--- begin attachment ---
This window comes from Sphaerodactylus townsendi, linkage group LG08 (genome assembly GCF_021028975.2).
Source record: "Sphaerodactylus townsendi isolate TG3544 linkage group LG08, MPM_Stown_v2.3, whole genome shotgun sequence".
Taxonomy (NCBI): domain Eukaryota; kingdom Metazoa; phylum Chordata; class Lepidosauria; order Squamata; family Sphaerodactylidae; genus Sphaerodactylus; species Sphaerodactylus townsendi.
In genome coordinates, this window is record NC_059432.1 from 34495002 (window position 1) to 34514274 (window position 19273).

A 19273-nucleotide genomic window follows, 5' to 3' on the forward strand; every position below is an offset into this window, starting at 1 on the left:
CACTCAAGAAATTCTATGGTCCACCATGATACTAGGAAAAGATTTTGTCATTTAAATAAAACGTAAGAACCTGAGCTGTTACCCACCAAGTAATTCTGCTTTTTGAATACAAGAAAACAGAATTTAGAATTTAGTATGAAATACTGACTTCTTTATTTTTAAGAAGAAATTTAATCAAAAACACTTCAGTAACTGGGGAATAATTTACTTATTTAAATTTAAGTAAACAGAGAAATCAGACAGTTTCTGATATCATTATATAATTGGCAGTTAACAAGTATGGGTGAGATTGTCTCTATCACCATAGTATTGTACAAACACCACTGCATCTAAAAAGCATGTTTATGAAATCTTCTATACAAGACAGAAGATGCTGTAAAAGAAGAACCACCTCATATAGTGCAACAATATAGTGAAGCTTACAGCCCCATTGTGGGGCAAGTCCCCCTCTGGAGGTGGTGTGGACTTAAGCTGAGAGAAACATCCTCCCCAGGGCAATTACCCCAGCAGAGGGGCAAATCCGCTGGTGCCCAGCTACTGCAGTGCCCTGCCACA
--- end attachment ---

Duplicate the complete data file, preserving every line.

This window comes from Sphaerodactylus townsendi, linkage group LG08 (genome assembly GCF_021028975.2).
Source record: "Sphaerodactylus townsendi isolate TG3544 linkage group LG08, MPM_Stown_v2.3, whole genome shotgun sequence".
Taxonomy (NCBI): domain Eukaryota; kingdom Metazoa; phylum Chordata; class Lepidosauria; order Squamata; family Sphaerodactylidae; genus Sphaerodactylus; species Sphaerodactylus townsendi.
In genome coordinates, this window is record NC_059432.1 from 34495002 (window position 1) to 34514274 (window position 19273).

A 19273-nucleotide genomic window follows, 5' to 3' on the forward strand; every position below is an offset into this window, starting at 1 on the left:
CACTCAAGAAATTCTATGGTCCACCATGATACTAGGAAAAGATTTTGTCATTTAAATAAAACGTAAGAACCTGAGCTGTTACCCACCAAGTAATTCTGCTTTTTGAATACAAGAAAACAGAATTTAGAATTTAGTATGAAATACTGACTTCTTTATTTTTAAGAAGAAATTTAATCAAAAACACTTCAGTAACTGGGGAATAATTTACTTATTTAAATTTAAGTAAACAGAGAAATCAGACAGTTTCTGATATCATTATATAATTGGCAGTTAACAAGTATGGGTGAGATTGTCTCTATCACCATAGTATTGTACAAACACCACTGCATCTAAAAAGCATGTTTATGAAATCTTCTATACAAGACAGAAGATGCTGTAAAAGAAGAACCACCTCATATAGTGCAACAATATAGTGAAGCTTACAGCCCCATTGTGGGGCAAGTCCCCCTCTGGAGGTGGTGTGGACTTAAGCTGAGAGAAACATCCTCCCCAGGGCAATTACCCCAGCAGAGGGGCAAATCCGCTGGTGCCCAGCTACTGCAGTGCCCTGCCACA